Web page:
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Britain holds crisis meeting as Europe slams its doors against new virus strain

Prime Minister Johnson chairs discussion on international travel situation after more than a dozen European countries ban flights and travelers from UK

Police and port staff turn away a vehicle from the Port of Dover in Kent, England, which has been closed after France banned entry from the United Kingdom for 48 hours due to a new strain of the coronavirus, December 21, 2020. (Steve Parsons/PA via AP)
Police and port staff turn away a vehicle from the Port of Dover in Kent, England, which has been closed after France banned entry from the United Kingdom for 48 hours due to a new strain of the coronavirus, December 21, 2020. (Steve Parsons/PA via AP)

LONDON, United Kingdom — British Prime Minister Boris Johnson was to chair a crisis meeting Monday as a growing number of countries blocked flights from the country over a new highly infectious coronavirus strain the UK said was “out of control.”

The World Health Organization also called for stronger containment measures across Europe, which has passed 500,000 deaths from COVID-19.

In London, Johnson called the COBR emergencies committee meeting to “discuss the situation regarding international travel, in particular the steady flow of freight into and out of the UK,” a spokesman said.

More than a dozen European nations have already banned flights and travelers from Britain, with more expected to take action. Israel has also banned foreign citizens from entering the country if they arrive from Britain, South Africa or Denmark, three countries where different mutations have been detected.

Health authorities in Britain’s former colonial territory Hong Kong said UK flights would be banned from Tuesday.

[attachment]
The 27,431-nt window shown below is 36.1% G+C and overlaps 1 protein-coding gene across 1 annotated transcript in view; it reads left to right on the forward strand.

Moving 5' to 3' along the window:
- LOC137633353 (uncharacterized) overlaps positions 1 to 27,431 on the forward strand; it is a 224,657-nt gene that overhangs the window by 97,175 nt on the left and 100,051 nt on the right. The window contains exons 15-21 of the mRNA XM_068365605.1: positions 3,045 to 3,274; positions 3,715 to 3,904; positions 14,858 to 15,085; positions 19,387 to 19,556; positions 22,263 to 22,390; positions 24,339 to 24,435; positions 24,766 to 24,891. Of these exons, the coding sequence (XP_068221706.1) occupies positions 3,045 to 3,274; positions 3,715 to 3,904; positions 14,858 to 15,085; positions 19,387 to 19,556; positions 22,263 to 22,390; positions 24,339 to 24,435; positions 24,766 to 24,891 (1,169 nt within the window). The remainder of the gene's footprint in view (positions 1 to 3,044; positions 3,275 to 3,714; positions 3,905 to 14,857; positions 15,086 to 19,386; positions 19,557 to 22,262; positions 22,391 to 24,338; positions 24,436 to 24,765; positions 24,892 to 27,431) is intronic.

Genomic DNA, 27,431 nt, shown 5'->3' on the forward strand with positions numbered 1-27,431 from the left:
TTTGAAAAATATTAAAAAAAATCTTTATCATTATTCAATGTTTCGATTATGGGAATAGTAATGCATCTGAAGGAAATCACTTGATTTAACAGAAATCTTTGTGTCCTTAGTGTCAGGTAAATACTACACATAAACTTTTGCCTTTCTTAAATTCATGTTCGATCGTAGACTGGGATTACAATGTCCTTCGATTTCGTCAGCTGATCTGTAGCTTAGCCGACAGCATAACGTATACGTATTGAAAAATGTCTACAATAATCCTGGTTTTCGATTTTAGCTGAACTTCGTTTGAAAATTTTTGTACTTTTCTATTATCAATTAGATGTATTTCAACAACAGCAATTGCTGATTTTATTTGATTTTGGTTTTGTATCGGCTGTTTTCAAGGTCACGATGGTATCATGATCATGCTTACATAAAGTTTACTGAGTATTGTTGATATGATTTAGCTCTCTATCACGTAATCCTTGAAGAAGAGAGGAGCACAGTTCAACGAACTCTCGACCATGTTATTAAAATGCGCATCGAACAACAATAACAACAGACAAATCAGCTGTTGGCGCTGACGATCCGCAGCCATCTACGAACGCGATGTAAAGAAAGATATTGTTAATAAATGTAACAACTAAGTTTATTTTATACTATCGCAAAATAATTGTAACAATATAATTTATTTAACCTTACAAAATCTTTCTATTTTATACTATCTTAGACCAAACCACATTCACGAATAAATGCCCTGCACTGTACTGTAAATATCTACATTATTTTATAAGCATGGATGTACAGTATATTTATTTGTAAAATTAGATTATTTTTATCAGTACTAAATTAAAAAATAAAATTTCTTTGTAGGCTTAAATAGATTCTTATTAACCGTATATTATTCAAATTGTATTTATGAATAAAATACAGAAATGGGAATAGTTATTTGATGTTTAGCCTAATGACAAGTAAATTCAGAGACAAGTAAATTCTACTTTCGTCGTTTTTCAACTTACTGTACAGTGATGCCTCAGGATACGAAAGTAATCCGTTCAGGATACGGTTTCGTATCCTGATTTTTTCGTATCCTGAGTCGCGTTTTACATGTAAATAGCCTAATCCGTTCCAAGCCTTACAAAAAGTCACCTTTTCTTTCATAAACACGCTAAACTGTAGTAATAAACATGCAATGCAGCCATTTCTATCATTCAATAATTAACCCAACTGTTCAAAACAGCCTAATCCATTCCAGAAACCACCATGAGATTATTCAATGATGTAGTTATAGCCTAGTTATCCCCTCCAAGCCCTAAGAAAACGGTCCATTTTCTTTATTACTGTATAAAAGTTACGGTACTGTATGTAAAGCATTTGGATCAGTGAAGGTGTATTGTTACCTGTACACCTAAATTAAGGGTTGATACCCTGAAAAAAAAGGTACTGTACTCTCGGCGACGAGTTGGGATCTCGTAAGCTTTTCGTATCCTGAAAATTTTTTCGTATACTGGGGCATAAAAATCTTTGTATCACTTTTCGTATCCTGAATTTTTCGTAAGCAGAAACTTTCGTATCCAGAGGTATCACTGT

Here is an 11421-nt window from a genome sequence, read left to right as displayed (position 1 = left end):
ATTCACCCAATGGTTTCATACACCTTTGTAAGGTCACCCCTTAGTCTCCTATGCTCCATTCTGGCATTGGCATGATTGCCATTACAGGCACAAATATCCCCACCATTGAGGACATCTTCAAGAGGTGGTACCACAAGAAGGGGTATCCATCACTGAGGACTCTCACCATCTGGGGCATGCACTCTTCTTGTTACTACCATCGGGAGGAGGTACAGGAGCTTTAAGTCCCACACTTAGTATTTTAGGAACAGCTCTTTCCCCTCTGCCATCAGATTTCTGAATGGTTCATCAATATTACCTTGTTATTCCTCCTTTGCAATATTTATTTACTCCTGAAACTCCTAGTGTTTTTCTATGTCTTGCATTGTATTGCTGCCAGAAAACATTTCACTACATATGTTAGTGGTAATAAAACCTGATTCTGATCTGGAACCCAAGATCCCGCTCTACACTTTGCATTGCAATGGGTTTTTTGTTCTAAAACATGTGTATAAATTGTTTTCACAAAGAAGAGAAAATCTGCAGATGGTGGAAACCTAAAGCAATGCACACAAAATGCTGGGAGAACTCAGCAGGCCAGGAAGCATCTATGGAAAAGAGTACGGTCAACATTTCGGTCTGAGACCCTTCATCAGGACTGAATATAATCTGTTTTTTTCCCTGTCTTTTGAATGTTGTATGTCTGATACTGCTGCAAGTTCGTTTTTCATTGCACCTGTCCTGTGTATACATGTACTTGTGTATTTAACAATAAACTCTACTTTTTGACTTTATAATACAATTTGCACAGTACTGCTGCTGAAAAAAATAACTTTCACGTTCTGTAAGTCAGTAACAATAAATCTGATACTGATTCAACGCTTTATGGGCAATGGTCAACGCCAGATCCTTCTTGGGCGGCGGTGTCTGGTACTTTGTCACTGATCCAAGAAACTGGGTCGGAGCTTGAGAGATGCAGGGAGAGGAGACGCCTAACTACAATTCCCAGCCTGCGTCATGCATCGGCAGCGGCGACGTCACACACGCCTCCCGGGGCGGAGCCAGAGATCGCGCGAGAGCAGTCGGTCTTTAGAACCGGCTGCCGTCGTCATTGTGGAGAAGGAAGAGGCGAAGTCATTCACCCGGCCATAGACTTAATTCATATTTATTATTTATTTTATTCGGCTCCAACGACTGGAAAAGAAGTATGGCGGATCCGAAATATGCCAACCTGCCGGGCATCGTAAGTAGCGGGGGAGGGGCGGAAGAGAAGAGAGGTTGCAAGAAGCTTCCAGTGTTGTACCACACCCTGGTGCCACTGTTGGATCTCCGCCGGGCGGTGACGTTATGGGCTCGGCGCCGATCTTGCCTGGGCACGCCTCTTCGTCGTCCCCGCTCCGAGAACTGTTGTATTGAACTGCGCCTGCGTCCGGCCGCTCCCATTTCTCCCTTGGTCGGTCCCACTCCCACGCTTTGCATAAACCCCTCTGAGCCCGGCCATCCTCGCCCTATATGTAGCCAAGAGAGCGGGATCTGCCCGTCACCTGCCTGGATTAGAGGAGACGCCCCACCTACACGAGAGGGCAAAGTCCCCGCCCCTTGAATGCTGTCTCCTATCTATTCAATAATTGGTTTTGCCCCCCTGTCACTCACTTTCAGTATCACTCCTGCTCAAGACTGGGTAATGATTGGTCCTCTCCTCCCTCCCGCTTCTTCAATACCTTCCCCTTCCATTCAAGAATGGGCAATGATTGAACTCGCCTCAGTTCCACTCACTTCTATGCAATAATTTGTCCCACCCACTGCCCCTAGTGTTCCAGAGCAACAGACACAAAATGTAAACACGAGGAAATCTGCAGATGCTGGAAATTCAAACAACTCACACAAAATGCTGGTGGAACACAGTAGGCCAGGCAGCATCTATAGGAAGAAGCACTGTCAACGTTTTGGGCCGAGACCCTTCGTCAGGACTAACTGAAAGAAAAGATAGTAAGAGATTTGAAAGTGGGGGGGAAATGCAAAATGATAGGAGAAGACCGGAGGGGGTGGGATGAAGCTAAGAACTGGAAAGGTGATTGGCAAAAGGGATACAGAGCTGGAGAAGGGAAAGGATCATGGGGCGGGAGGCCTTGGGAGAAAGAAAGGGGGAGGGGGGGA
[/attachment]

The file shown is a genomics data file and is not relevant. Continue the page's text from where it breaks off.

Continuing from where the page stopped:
Crucial transit country France moved to block people and goods crossing the Channel, while the Netherlands said passengers arriving by ferry would be denied entry.

The ban on all but unaccompanied freight crossing to France comes as companies scramble to shift merchandise with days to go until Britain finally quits European Union trade structures in the wake of Brexit.

Britain’s Prime Minister Boris Johnson speaks during a news conference in response to the ongoing situation with the coronavirus (COVID-19) pandemic, inside 10 Downing Street, London, December 19, 2020. (Toby Melville/Pool Photo via AP)

Late Sunday, Britain’s critical south coast port at Dover said it was closing to all accompanied freight and passengers due to the French border restrictions “until further notice.”

Alarm bells were ringing across Europe as the new, even more infectious strain of the virus appeared to be raging in parts of Britain.

A WHO spokeswoman told AFP that “across Europe, where transmission is intense and widespread, countries need to redouble their control and prevention approaches.”

A German government source said restrictions on air travel from Britain could be adopted by the entire 27-member EU and that countries were also discussing a joint response over sea, road and rail links.

French President Emmanuel Macron, German Chancellor Angela Merkel, and EU chiefs Ursula von der Leyen and Charles Michel held a conference call on Sunday about the matter, Macron’s office said.

Later Sunday, bans on flights from Britain were imposed in the Americas, including by Canada, Chile and Argentina.

US officials, however, signaled they were holding off on the move for now, while Australian Prime Minister Scott Morrison said he was confident existing 14-day quarantine rules for arrivals were sufficient to handle the threat.

Britain’s Health Secretary Matt Hancock leaves 10 Downing Street, in London, December 16, 2020. (Alberto Pezzali/AP)

Despite growing concerns about the new strain, EU experts believe it will not impact the effectiveness of existing vaccines, Germany’s health minister Jens Spahn said.

The assessment was shared by Britain’s chief medical officer Chris Whitty.

Johnson said the infectiousness of the new strain had forced him into locking down much of England over the Christmas period.

“Unfortunately the new strain was out of control. We have got to get it under control,” Health Secretary Matt Hancock told Sky News.

Scientists first discovered the new variant — which they believe is 70 percent more transmissible — in a patient in September. Public Health England notified the government on Friday when modeling revealed its full seriousness.

Times of Israel staff contributed to this report.

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